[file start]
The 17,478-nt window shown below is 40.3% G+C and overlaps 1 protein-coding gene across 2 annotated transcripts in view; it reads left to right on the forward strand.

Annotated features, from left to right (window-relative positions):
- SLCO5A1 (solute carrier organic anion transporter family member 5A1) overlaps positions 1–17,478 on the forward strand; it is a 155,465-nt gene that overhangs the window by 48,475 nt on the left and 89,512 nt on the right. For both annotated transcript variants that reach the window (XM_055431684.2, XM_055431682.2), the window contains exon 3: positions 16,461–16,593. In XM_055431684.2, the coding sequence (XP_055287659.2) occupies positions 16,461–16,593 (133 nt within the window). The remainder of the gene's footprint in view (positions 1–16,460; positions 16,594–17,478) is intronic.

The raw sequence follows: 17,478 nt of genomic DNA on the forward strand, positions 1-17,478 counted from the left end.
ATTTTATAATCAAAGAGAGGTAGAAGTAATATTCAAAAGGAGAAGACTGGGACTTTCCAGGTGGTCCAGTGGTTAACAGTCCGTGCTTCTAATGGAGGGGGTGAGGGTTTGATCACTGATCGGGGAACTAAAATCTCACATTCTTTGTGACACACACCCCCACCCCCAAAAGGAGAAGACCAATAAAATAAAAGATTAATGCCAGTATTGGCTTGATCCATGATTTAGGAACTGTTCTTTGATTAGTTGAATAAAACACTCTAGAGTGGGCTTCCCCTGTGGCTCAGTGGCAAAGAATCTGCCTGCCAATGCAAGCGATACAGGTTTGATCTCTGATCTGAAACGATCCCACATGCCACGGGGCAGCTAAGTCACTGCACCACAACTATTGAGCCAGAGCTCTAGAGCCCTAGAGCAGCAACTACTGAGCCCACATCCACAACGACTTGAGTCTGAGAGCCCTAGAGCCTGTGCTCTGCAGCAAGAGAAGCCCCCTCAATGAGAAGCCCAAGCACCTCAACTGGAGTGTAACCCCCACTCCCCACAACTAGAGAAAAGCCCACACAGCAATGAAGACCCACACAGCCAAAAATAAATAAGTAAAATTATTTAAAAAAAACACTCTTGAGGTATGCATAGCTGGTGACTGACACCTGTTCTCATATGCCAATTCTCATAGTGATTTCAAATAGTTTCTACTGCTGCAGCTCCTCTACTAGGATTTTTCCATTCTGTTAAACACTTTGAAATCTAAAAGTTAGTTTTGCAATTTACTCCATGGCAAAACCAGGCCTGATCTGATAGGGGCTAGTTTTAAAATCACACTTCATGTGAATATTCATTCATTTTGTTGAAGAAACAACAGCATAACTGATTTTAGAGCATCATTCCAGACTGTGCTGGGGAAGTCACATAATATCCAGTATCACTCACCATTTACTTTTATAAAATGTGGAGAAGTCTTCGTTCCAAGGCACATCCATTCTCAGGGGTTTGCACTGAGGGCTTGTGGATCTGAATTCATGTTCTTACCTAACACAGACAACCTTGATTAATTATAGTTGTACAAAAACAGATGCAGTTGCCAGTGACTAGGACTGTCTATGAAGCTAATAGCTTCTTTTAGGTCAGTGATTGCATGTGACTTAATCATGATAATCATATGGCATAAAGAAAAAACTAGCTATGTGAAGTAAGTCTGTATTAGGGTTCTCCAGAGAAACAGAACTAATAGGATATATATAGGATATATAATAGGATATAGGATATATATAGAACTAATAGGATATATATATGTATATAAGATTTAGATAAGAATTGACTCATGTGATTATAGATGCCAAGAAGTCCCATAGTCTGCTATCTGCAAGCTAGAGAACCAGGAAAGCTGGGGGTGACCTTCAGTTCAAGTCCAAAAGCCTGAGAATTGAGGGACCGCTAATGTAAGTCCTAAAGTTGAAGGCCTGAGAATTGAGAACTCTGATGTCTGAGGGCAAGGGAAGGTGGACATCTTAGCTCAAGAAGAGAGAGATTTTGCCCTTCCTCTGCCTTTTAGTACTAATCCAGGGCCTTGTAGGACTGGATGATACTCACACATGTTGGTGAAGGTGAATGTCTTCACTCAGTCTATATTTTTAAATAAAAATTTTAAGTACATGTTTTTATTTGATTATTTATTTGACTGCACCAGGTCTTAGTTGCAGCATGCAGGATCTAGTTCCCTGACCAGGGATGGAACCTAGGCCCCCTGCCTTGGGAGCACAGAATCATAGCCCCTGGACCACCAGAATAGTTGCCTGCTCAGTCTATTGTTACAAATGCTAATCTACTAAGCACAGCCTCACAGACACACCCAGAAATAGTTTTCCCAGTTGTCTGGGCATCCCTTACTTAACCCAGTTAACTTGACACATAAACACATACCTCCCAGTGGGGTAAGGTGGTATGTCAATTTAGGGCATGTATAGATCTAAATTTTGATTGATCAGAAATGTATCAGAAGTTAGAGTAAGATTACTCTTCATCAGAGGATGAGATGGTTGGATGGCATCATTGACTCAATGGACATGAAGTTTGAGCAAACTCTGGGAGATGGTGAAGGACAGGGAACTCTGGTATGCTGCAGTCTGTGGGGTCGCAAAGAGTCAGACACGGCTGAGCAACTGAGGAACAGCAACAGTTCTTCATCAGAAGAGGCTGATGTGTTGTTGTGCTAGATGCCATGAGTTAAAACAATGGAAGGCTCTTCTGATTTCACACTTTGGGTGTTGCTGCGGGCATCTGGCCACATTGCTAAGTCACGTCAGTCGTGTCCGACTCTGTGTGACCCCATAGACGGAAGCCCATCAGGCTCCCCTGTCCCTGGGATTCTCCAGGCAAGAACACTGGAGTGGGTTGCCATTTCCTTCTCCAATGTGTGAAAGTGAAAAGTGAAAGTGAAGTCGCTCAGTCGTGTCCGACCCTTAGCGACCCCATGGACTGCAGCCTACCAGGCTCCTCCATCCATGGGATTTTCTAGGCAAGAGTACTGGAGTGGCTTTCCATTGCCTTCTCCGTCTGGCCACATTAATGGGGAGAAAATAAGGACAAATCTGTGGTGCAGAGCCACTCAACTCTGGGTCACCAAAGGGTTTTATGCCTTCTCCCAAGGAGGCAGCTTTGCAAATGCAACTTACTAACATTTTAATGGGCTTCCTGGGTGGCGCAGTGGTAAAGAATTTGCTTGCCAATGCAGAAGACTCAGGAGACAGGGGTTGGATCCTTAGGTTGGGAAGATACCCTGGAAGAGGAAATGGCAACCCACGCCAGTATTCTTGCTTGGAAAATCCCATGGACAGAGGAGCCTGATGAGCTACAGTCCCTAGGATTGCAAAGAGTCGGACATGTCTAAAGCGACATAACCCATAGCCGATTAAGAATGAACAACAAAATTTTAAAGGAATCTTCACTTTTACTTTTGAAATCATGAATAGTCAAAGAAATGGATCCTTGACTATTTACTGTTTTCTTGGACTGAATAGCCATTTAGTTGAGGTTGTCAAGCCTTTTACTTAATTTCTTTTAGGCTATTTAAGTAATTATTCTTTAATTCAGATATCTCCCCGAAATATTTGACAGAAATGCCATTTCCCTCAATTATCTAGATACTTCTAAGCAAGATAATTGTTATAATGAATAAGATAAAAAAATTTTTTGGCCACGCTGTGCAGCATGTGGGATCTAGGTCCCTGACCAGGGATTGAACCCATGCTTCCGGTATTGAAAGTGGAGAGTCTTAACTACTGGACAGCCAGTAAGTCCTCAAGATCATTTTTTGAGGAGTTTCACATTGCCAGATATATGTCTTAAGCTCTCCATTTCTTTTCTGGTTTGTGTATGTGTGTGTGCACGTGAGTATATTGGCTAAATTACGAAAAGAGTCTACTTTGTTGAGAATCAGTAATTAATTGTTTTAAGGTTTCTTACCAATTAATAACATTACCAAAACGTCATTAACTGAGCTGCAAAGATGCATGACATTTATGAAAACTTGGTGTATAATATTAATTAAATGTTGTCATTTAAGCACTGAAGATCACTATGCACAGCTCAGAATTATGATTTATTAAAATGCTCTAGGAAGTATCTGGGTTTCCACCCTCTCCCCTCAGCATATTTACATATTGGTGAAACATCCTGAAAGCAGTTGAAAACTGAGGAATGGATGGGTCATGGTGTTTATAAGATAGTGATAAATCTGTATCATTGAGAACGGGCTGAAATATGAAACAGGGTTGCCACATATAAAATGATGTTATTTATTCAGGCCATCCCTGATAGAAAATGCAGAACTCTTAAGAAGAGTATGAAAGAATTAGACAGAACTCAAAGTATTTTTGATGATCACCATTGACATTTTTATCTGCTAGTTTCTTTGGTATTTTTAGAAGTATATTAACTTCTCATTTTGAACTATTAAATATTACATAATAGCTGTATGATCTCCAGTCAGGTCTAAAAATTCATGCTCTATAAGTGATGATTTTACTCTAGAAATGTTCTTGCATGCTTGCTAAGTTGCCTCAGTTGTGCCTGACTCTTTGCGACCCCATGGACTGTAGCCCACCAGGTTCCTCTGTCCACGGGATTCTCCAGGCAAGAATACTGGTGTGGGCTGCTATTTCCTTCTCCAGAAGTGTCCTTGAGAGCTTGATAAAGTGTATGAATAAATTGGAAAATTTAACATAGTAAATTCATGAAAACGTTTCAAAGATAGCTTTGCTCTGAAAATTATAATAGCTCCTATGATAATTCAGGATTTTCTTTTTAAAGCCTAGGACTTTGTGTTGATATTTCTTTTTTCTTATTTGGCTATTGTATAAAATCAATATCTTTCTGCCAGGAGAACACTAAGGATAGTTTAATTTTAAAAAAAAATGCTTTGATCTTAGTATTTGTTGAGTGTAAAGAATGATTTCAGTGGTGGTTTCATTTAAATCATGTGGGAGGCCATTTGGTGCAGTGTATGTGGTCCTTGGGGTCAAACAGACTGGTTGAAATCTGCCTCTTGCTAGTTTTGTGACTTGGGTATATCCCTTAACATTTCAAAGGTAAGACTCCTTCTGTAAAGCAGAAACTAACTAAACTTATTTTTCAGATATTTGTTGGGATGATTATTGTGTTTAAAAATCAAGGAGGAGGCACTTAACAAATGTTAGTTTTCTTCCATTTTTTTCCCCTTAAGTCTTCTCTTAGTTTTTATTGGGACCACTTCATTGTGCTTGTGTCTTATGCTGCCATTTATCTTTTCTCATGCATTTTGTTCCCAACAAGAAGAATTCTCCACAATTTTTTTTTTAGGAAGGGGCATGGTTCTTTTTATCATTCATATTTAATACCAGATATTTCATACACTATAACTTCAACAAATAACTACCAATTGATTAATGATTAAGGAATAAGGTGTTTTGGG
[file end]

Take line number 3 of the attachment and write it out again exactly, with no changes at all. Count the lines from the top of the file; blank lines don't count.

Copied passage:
- SLCO5A1 (solute carrier organic anion transporter family member 5A1) overlaps positions 1–17,478 on the forward strand; it is a 155,465-nt gene that overhangs the window by 48,475 nt on the left and 89,512 nt on the right. For both annotated transcript variants that reach the window (XM_055431684.2, XM_055431682.2), the window contains exon 3: positions 16,461–16,593. In XM_055431684.2, the coding sequence (XP_055287659.2) occupies positions 16,461–16,593 (133 nt within the window). The remainder of the gene's footprint in view (positions 1–16,460; positions 16,594–17,478) is intronic.